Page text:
My new theory is that indeed Hillary wants the nomination primarily for the market value it would confer on Clinton Inc., but that neither she nor Bill would mind her losing because it will cement their stratospheric market value for another decade either way. After all, once Obama becomes an ex-president, he’s going to become the top liberal draw—unless you are the first major party woman nominee for president. And if she happens to win, so much the better for Bill, who can keep charging $500,000 a speech.  (What? You think he’ll actually be the “first man” of the nation, taking on some kind of charitable cause like first ladies always have? Do you really not know the Clintons yet?)

Some enterprising reporter should ask whether Bill and Chelsea will continue to make paid speeches if she’s in the White House. If Hillary every answers a media question again.

Obama expounds the limits of Iran’s anti-Semitism

In the course of his recent interview of President Obama — painful reading from beginning to end — Jeffrey Goldberg asked a somewhat challenging question regarding the Islamic Republic of Iran. “You have argued,” Goldberg observed, “that people who subscribe to an anti-Semitic worldview, who explain the world through the prism of anti-Semitic ideology, are not rational, are not built for success, are not grounded in a reality that you and I might understand. And yet, you’ve also argued that the regime in Tehran—a regime you’ve described as anti-Semitic, among other problems that they have—is practical, and is responsive to incentive, and shows signs of rationality.” Oh, wise man, how do you square this particular circle? Obama responded:

Well the fact that you are anti-Semitic, or racist, doesn’t preclude you from being interested in survival. It doesn’t preclude you from being rational about the need to keep your economy afloat; it doesn’t preclude you from making strategic decisions about how you stay in power; and so the fact that the supreme leader is anti-Semitic doesn’t mean that this overrides all of his other considerations. You know, if you look at the history of anti-Semitism, Jeff, there were a whole lot of European leaders—and there were deep strains of anti-Semitism in this country—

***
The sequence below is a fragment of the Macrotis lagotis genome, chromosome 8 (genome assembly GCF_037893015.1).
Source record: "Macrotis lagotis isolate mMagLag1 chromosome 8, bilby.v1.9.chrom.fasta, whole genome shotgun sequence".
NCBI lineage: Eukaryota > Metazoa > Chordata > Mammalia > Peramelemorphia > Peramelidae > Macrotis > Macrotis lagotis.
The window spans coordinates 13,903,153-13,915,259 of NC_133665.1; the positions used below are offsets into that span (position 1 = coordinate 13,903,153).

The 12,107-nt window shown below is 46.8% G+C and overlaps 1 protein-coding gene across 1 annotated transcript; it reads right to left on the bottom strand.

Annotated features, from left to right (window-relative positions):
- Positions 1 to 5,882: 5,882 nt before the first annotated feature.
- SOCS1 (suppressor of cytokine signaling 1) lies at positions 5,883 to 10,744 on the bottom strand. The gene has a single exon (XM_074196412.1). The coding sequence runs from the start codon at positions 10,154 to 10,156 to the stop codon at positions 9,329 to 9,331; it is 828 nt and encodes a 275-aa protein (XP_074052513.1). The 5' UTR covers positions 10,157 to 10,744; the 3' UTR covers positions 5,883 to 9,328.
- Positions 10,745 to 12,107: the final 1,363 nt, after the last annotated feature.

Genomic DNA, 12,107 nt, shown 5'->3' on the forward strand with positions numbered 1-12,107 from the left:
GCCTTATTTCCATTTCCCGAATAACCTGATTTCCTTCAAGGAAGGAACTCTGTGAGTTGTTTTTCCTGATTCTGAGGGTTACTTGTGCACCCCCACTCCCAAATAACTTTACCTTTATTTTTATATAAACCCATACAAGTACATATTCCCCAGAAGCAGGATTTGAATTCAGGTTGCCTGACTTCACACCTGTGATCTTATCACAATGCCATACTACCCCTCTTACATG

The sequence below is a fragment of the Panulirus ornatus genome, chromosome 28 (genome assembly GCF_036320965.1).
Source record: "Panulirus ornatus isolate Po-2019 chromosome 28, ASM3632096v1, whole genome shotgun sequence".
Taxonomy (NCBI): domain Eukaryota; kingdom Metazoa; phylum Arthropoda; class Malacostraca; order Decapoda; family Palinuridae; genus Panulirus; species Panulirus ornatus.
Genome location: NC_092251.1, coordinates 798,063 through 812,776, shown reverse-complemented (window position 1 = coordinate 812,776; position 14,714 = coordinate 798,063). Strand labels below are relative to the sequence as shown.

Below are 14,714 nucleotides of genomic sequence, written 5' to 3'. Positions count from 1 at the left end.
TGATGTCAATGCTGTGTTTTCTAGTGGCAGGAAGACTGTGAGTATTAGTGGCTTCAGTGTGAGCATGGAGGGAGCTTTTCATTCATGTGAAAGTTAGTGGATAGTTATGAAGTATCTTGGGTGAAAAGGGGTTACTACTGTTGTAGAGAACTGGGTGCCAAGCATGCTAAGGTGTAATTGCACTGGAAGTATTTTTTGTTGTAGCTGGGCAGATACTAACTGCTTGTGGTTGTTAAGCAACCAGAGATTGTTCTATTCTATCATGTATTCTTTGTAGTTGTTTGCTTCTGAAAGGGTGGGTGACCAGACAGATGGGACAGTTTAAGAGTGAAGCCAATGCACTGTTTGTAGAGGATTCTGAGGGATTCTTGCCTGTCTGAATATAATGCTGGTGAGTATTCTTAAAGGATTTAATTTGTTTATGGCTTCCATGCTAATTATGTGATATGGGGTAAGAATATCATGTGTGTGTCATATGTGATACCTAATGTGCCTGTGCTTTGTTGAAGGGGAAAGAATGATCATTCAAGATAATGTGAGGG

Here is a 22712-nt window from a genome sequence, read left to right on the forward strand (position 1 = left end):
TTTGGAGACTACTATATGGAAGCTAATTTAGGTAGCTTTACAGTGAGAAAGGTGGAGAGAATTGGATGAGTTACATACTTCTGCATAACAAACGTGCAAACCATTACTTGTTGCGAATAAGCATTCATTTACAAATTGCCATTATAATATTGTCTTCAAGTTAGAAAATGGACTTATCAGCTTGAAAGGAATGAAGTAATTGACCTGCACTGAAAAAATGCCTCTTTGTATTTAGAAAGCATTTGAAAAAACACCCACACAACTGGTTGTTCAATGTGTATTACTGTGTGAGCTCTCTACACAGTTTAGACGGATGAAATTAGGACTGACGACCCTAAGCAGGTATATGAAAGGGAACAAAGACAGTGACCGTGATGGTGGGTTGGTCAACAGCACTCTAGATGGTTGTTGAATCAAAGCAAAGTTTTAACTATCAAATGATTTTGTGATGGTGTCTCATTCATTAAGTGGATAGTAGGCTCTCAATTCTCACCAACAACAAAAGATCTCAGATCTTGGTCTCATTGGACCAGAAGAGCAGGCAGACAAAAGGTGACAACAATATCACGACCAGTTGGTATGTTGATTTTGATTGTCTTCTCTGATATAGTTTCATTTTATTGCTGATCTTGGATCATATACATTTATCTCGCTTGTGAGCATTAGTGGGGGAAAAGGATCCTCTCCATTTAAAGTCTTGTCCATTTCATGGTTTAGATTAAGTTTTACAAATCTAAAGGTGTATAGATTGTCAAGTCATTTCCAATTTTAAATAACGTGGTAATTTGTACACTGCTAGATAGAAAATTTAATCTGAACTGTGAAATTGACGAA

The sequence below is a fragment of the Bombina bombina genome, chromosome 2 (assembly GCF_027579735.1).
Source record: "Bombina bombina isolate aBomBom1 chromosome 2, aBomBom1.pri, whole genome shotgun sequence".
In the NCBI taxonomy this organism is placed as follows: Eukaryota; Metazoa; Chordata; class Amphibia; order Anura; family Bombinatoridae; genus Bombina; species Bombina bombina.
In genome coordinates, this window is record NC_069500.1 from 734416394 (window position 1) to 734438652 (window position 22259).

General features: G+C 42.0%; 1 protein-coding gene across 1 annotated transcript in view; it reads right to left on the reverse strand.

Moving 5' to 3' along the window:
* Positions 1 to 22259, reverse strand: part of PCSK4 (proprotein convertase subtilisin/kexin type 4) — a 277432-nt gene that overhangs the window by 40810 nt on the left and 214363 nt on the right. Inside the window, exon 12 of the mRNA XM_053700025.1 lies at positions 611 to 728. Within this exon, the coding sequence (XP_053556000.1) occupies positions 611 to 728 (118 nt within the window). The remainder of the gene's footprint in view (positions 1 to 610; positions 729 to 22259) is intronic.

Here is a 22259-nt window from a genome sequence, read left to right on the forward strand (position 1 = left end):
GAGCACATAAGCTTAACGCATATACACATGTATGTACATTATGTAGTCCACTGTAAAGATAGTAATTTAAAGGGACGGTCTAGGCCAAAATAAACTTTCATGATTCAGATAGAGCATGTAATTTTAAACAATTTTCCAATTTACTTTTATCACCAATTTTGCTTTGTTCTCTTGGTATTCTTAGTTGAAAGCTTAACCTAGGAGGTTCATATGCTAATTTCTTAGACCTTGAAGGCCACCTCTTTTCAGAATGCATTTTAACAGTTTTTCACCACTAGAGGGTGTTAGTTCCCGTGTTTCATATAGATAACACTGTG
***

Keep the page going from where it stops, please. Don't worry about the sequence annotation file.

Goldberg (unfortunately) interrupted him at this point. Obama then continued:

They may make irrational decisions with respect to discrimination, with respect to trying to use anti-Semitic rhetoric as an organizing tool. At the margins, where the costs are low, they may pursue policies based on hatred as opposed to self-interest. But the costs here are not low, and what we’ve been very clear [about] to the Iranian regime over the past six years is that we will continue to ratchet up the costs, not simply for their anti-Semitism, but also for whatever expansionist ambitions they may have. That’s what the sanctions represent. That’s what the military option I’ve made clear I preserve represents. And so I think it is not at all contradictory to say that there are deep strains of anti-Semitism in the core regime, but that they also are interested in maintaining power, having some semblance of legitimacy inside their own country, which requires that they get themselves out of what is a deep economic rut that we’ve put them in, and on that basis they are then willing and prepared potentially to strike an agreement on their nuclear program.